Maj. Cher Whynot’s family greeted her at the airport Monday, upon her arrival home after serving eight months in Afghanistan. Whynot is a nurse in the Canadian Armed Forces. Her husband, three children, parents and sister picked her up at the airport. At her Wasaga Beach home, a banner reading Welcome Home Mom was staked in the front yard. "It’s great to be home. It’s great to be back in Canada. It’s great to have colour. This is the colour of Afghanistan," she says, motioning to her beige and brown fatigues and tall lace up boots that are encrusted with sand. Whynot was stationed with the Role 3 multinational medical unit at the Kandahar Airfield, where she served as senior nurse. She said medical personnel are there to treat coalition soldiers but see mainly local Afghans injured in war. They are soldiers and civilians, adults and children, injured by gunfire and suicide bombings among other things. Whynot said during her eight-month tour, she worked 10-12 hour shifts every day and although her staff worked shifts, she was on call 24 hours a day. It was Whynot’s first time in Kandahar but she served in Kabul in 2003. "We had a great welcome in Ottawa," said Whynot. She said she arrived in Ottawa Sunday night. The chief of defence staff, the surgeon general and Whynot’s commanding officer greeted soldiers. "We are just so happy to have her home safe," said Whynot’s mother, Dianne Goulet. Whynot’s father, Rick Goulet, husband Dave Whynot and their three children, Tristan, 12, Aidan, 8, and Reagan, 2, were among those celebrating the homecoming, as well as sister Dawn Kline and friends Laura and Mike Soos, with their three children, Adam, Trevor and Amber.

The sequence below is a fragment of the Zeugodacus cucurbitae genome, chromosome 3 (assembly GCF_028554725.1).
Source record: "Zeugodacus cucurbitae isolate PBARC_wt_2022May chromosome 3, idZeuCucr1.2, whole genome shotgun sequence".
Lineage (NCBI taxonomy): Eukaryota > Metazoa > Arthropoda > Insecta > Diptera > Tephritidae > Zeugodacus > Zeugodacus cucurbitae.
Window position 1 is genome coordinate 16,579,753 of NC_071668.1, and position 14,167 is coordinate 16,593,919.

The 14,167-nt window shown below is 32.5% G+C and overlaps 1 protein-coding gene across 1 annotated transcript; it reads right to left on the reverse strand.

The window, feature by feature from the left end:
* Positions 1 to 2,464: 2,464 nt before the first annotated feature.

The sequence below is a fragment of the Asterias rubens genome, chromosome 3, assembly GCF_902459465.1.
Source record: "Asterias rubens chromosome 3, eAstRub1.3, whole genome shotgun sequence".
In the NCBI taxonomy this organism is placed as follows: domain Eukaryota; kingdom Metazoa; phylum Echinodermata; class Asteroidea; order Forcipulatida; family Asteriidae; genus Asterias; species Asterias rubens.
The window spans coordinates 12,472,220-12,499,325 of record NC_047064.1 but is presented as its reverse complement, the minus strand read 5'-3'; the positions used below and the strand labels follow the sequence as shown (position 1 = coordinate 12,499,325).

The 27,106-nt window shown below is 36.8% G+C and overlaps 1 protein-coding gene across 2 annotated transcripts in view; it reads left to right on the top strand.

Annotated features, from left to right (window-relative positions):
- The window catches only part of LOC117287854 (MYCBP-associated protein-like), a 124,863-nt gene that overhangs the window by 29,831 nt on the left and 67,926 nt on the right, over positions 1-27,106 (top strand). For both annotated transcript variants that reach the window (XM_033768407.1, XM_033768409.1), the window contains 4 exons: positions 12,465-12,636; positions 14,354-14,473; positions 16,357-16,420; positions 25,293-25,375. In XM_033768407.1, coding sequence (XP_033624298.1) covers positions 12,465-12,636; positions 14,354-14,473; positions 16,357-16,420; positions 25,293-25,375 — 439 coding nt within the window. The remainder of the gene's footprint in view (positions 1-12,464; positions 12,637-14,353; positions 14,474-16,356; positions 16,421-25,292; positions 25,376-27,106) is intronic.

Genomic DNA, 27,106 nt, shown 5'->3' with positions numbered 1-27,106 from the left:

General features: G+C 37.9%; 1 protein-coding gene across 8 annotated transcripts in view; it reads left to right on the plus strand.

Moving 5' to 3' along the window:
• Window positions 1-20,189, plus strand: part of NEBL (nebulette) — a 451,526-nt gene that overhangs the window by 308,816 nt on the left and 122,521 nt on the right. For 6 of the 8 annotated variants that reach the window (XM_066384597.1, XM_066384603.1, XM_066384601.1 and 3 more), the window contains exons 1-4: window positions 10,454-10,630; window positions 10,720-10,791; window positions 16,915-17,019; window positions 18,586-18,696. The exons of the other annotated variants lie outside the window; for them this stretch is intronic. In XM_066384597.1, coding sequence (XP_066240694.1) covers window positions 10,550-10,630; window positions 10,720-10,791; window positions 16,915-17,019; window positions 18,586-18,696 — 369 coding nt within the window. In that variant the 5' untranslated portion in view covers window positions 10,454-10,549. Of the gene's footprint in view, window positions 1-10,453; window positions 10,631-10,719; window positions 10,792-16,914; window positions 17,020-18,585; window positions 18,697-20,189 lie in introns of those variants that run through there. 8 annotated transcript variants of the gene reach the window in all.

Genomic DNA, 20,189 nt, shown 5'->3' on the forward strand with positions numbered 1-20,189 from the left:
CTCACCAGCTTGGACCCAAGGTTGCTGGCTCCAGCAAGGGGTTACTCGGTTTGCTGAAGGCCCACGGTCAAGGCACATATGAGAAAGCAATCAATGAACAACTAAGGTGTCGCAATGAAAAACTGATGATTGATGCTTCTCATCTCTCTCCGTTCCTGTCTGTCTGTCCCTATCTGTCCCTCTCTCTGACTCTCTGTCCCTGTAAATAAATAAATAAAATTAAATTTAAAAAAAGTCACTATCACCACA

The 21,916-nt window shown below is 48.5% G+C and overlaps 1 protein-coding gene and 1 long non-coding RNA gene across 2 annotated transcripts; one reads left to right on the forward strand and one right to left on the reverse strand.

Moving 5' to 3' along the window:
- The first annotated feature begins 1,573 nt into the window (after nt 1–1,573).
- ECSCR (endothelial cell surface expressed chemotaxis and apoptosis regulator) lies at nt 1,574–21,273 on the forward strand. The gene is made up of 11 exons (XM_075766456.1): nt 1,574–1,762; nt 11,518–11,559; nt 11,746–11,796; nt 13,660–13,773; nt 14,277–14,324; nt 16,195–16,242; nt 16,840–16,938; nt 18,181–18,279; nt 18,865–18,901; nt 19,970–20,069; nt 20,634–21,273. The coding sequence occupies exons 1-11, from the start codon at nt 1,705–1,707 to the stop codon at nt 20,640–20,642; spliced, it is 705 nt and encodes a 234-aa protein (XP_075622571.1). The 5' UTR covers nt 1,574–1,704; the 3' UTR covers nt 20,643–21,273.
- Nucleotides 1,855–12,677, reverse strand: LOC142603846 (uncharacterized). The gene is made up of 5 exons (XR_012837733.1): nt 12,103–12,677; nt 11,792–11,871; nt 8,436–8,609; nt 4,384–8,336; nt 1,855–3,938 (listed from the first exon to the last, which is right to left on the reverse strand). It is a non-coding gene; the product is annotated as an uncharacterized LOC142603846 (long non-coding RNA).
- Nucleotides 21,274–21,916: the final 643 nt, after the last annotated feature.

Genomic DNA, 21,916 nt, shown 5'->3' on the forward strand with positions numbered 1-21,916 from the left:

The best way to battle ignorance and misinformation is by clearly, frequently and persistently stating the facts. While we realize the long list of readers is unlikely to include U.S. Homeland Security Secretary Janet Napolitano or former Republican presidential candidate John McCain, let us nonetheless state this for the record: Not one of the 9-11 hijackers entered the United States from Canada. This is a myth that gained traction in the days following the terrorist attacks, but which was quickly debunked. In fact, all of the hijackers entered the U.S. from overseas, and all of them did so with American-issued travel documents. And yet both Napolitano and McCain repeated the Canada myth as fact during recent television appearances. In a CBC interview on April 20, Napolitano was asked why Canadian border security should be increased to the same level as the Mexican border. She replied: “To the extent that terrorists have come into our country, or suspected or known terrorist have entered our country across a border, it has been across the Canadian border.” When pressed to reveal if she was referring to the 9-11 attackers, she answered: “Not just those, but others as well.” Defending her on Fox News a few days later, McCain said, “Well, some of the 9-11 hijackers did come through Canada, as you know.” Good grief. Is it really possible such mind-boggling ignorance can be present in people who hold such high office? In trying to wiggle out of her remarks a day later, Napolitano claimed to have “misunderstood” the question, although a reading of the transcript makes that difficult to swallow. Much more credible is the conclusion that U.S. officials still view Canada – with our “lax” immigration laws and troublesomely multicultural population – as a haven for terrorists. In the famous words of the Oscar-nominated song from the South Park movie, it suits their purposes to “blame Canada,” thereby deflecting attention from American security shortcomings. But that doesn’t mean such nonsense should go unchallenged.